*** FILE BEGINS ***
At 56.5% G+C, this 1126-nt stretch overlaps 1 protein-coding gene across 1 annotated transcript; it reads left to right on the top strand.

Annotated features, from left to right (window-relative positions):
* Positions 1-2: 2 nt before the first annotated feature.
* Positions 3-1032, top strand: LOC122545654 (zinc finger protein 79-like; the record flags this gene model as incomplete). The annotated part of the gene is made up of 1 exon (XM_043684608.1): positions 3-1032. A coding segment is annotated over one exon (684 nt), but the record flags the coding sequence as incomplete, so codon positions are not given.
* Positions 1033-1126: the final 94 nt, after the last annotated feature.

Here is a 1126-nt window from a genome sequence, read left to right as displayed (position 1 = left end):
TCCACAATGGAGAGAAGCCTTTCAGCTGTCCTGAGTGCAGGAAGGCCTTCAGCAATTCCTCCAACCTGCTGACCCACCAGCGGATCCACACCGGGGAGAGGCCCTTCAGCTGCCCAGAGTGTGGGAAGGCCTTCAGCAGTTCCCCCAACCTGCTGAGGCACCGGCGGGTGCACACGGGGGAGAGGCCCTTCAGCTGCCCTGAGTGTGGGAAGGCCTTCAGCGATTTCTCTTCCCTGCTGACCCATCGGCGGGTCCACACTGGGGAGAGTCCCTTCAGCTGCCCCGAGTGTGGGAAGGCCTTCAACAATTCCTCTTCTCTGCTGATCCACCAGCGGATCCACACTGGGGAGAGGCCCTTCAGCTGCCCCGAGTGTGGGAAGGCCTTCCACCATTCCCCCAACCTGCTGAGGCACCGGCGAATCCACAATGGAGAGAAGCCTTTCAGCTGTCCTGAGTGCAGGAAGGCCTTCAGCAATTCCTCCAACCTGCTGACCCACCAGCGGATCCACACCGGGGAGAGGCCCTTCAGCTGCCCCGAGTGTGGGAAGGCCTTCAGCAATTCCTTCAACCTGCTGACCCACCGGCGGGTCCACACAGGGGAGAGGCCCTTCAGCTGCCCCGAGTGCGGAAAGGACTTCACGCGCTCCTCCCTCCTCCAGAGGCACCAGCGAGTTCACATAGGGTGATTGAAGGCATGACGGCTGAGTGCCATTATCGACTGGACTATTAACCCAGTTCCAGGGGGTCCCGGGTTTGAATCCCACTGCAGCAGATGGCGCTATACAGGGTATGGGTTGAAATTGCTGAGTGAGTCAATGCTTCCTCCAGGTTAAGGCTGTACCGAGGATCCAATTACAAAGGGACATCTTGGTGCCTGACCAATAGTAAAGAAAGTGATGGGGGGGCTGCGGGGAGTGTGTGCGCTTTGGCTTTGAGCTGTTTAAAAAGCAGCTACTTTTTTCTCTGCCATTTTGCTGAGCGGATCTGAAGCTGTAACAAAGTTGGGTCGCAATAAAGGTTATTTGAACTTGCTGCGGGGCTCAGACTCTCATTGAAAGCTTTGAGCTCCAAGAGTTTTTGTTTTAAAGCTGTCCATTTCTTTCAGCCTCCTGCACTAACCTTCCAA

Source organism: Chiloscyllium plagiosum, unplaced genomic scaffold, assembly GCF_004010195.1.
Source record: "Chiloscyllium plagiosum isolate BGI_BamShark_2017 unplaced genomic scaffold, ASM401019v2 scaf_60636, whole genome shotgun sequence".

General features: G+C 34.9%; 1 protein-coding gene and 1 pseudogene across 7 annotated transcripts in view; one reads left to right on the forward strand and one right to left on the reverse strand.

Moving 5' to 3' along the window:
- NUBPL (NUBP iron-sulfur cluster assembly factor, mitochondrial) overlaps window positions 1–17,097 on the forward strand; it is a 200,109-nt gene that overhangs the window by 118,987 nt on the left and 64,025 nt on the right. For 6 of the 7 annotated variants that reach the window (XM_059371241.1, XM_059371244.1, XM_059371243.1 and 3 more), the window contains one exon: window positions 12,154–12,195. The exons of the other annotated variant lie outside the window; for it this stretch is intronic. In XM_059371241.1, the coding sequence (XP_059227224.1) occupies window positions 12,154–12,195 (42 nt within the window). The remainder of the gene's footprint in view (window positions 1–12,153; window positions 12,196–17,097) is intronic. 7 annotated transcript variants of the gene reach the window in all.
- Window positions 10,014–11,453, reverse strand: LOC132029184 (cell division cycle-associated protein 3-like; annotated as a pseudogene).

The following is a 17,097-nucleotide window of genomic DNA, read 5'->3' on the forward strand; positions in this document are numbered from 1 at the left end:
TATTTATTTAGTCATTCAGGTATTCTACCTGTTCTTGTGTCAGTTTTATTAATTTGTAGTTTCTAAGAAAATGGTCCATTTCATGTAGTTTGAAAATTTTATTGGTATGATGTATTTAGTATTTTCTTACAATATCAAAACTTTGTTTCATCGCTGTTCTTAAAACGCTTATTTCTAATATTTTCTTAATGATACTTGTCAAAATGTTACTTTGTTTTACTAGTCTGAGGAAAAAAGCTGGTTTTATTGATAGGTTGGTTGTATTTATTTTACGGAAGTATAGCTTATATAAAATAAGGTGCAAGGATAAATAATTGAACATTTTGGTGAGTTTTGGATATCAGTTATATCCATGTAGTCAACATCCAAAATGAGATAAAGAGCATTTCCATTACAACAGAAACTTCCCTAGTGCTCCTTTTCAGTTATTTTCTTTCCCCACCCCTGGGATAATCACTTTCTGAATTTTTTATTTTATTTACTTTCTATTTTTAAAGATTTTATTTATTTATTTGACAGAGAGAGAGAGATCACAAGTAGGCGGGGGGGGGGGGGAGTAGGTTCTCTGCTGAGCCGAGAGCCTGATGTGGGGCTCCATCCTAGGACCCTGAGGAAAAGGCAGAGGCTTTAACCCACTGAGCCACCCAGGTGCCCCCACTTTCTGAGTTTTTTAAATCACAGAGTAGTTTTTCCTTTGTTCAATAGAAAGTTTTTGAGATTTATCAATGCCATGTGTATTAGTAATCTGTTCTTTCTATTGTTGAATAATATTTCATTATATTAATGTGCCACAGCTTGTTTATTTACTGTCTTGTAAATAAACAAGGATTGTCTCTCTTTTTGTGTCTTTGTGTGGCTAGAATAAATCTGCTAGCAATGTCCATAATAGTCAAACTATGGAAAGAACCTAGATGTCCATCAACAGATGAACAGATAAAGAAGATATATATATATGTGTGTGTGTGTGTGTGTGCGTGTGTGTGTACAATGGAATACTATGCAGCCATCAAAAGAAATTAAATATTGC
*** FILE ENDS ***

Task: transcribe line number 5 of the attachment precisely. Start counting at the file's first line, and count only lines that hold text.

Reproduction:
* Positions 1033-1126: the final 94 nt, after the last annotated feature.